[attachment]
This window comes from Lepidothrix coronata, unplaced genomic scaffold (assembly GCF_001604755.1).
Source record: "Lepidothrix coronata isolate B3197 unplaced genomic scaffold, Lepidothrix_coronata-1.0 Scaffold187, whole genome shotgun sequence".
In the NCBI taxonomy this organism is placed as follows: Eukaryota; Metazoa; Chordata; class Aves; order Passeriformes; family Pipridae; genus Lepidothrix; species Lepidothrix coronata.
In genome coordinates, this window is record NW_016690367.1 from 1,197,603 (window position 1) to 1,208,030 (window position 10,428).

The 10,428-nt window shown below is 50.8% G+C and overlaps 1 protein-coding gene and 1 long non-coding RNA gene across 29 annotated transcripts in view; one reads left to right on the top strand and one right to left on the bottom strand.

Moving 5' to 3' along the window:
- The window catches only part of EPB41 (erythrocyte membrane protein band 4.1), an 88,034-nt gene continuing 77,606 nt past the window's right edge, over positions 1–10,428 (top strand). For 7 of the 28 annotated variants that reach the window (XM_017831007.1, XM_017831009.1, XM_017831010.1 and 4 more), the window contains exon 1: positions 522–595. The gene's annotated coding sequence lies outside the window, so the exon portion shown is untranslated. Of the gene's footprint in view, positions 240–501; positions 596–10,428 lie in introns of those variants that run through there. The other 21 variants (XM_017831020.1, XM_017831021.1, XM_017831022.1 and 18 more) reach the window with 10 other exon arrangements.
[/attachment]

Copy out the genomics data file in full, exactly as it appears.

This window comes from Lepidothrix coronata, unplaced genomic scaffold (assembly GCF_001604755.1).
Source record: "Lepidothrix coronata isolate B3197 unplaced genomic scaffold, Lepidothrix_coronata-1.0 Scaffold187, whole genome shotgun sequence".
In the NCBI taxonomy this organism is placed as follows: Eukaryota; Metazoa; Chordata; class Aves; order Passeriformes; family Pipridae; genus Lepidothrix; species Lepidothrix coronata.
In genome coordinates, this window is record NW_016690367.1 from 1,197,603 (window position 1) to 1,208,030 (window position 10,428).

The 10,428-nt window shown below is 50.8% G+C and overlaps 1 protein-coding gene and 1 long non-coding RNA gene across 29 annotated transcripts in view; one reads left to right on the top strand and one right to left on the bottom strand.

Moving 5' to 3' along the window:
- The window catches only part of EPB41 (erythrocyte membrane protein band 4.1), an 88,034-nt gene continuing 77,606 nt past the window's right edge, over positions 1–10,428 (top strand). For 7 of the 28 annotated variants that reach the window (XM_017831007.1, XM_017831009.1, XM_017831010.1 and 4 more), the window contains exon 1: positions 522–595. The gene's annotated coding sequence lies outside the window, so the exon portion shown is untranslated. Of the gene's footprint in view, positions 240–501; positions 596–10,428 lie in introns of those variants that run through there. The other 21 variants (XM_017831020.1, XM_017831021.1, XM_017831022.1 and 18 more) reach the window with 10 other exon arrangements.